Samuel Dickson Selvon, Lonely Londoners

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Sam Selvon’s The Lonely Londoners, first published by Alan Wingate in 1956, is a text frequently hailed as signalling the birth of modern black British writing. Selvon’s short fiction, now a standard text on many a university course on postcolonial Britain and black British literature, is not only ground-breaking in its representation of the life, culture and expectations of that early “Windrush generation” of West Indian migrants who came to Britain from the late-1940s; the book signals, as Caryl Phillips has noted (Nasta 2006: vi-vii), a key moment in the wider literary re-imagining of post-war Britain in the 1950s. The text stands both beside classic texts of postcolonial Britain such as Salman Rushdie’s The Satanic Verses and Hanif Kureishi’s The Buddha of Suburbia, and…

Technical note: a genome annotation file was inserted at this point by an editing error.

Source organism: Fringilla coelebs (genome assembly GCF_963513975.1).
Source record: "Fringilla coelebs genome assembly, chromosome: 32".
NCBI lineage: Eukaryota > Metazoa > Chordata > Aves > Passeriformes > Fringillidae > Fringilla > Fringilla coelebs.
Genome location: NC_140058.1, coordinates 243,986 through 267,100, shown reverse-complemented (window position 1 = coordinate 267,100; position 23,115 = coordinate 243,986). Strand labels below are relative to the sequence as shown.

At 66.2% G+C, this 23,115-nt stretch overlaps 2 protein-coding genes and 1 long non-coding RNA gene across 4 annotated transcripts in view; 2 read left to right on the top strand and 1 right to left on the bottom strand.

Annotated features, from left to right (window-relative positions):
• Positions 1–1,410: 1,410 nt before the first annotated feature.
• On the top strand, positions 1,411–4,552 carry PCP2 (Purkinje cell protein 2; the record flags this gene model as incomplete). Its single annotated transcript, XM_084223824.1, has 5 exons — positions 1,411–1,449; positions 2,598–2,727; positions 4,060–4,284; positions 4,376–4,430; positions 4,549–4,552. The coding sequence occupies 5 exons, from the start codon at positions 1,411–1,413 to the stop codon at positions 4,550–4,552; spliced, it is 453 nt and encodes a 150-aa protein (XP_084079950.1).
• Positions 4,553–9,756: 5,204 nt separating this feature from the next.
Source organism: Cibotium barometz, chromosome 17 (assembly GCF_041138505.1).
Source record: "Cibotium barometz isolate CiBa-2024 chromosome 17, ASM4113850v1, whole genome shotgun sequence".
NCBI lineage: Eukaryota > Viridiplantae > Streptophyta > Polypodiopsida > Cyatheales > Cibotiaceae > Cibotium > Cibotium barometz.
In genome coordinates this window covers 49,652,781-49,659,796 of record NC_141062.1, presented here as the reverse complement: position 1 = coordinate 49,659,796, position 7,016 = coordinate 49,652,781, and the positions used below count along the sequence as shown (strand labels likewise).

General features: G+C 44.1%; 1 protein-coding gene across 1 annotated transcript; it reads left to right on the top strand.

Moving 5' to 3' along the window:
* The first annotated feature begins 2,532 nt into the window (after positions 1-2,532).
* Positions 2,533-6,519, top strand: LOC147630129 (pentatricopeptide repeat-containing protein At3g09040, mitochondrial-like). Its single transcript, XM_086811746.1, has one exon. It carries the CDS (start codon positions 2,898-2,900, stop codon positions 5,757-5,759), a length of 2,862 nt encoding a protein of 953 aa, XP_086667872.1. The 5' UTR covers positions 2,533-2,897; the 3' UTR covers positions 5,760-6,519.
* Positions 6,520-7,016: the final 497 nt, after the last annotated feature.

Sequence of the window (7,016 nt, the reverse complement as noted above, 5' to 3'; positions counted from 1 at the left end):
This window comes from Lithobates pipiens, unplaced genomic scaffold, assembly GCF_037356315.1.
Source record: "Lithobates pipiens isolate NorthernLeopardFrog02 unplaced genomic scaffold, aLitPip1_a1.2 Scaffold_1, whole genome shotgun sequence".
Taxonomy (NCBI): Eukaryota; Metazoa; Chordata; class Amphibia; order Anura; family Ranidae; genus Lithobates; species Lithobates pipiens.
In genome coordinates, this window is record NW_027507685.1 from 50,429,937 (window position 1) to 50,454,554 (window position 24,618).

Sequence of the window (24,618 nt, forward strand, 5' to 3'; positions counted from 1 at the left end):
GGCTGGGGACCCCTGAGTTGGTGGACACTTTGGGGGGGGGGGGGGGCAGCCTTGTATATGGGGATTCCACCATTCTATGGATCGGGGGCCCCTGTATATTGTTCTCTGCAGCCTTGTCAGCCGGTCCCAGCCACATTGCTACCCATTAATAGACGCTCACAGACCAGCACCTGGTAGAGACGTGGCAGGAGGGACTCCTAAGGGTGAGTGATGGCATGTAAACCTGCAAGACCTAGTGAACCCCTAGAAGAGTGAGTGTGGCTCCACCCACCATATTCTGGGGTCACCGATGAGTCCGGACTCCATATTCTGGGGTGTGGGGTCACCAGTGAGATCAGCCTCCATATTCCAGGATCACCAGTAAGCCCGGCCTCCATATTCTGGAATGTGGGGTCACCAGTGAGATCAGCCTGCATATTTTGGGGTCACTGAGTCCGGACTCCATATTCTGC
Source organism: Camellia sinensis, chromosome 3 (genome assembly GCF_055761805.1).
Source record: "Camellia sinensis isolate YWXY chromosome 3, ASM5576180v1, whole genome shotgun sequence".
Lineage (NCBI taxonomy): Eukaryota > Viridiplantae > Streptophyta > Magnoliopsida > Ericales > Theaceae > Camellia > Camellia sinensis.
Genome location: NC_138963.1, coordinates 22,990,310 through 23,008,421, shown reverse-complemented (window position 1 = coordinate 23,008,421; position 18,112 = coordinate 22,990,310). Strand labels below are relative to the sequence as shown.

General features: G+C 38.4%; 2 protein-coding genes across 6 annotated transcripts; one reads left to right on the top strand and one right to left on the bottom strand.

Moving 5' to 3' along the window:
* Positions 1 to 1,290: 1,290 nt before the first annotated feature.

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Citation: Waters, Rob. "Lonely Londoners". The Literary Encyclopedia. First published 04 October 2011 [, accessed 04 December 2023.]

33519 Lonely Londoners 3 Historical context notes are intended to give basic and preliminary information on a topic. In some cases they will be expanded into longer entries as the Literary Encyclopedia evolves.

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